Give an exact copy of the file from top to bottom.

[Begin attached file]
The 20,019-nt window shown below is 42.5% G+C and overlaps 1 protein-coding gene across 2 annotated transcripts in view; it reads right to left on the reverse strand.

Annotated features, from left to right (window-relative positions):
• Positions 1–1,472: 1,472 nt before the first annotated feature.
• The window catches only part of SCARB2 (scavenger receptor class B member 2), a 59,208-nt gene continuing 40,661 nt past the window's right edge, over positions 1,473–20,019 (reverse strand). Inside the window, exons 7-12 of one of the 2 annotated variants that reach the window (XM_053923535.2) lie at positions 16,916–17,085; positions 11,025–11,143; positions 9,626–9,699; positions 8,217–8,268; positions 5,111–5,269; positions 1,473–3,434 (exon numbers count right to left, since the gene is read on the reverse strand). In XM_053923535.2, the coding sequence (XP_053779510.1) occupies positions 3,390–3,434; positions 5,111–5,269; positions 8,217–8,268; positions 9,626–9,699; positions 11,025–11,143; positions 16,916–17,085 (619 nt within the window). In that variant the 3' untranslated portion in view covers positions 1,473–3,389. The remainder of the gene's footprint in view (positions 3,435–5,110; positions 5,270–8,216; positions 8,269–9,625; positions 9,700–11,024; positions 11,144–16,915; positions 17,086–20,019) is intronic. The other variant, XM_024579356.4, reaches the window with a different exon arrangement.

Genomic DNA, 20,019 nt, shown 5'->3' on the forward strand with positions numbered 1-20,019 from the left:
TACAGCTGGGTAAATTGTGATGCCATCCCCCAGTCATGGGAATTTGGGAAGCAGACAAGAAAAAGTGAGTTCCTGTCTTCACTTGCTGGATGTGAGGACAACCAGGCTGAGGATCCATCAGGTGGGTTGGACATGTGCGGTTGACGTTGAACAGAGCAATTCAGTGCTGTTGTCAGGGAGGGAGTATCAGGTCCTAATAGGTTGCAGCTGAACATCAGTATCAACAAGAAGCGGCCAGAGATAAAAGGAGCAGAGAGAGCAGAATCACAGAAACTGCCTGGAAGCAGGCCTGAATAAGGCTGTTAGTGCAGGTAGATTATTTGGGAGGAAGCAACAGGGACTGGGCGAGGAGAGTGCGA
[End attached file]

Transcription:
The 20,019-nt window shown below is 42.5% G+C and overlaps 1 protein-coding gene across 2 annotated transcripts in view; it reads right to left on the reverse strand.

Annotated features, from left to right (window-relative positions):
• Positions 1–1,472: 1,472 nt before the first annotated feature.
• The window catches only part of SCARB2 (scavenger receptor class B member 2), a 59,208-nt gene continuing 40,661 nt past the window's right edge, over positions 1,473–20,019 (reverse strand). Inside the window, exons 7-12 of one of the 2 annotated variants that reach the window (XM_053923535.2) lie at positions 16,916–17,085; positions 11,025–11,143; positions 9,626–9,699; positions 8,217–8,268; positions 5,111–5,269; positions 1,473–3,434 (exon numbers count right to left, since the gene is read on the reverse strand). In XM_053923535.2, the coding sequence (XP_053779510.1) occupies positions 3,390–3,434; positions 5,111–5,269; positions 8,217–8,268; positions 9,626–9,699; positions 11,025–11,143; positions 16,916–17,085 (619 nt within the window). In that variant the 3' untranslated portion in view covers positions 1,473–3,389. The remainder of the gene's footprint in view (positions 3,435–5,110; positions 5,270–8,216; positions 8,269–9,625; positions 9,700–11,024; positions 11,144–16,915; positions 17,086–20,019) is intronic. The other variant, XM_024579356.4, reaches the window with a different exon arrangement.

Genomic DNA, 20,019 nt, shown 5'->3' on the forward strand with positions numbered 1-20,019 from the left:
TACAGCTGGGTAAATTGTGATGCCATCCCCCAGTCATGGGAATTTGGGAAGCAGACAAGAAAAAGTGAGTTCCTGTCTTCACTTGCTGGATGTGAGGACAACCAGGCTGAGGATCCATCAGGTGGGTTGGACATGTGCGGTTGACGTTGAACAGAGCAATTCAGTGCTGTTGTCAGGGAGGGAGTATCAGGTCCTAATAGGTTGCAGCTGAACATCAGTATCAACAAGAAGCGGCCAGAGATAAAAGGAGCAGAGAGAGCAGAATCACAGAAACTGCCTGGAAGCAGGCCTGAATAAGGCTGTTAGTGCAGGTAGATTATTTGGGAGGAAGCAACAGGGACTGGGCGAGGAGAGTGCGA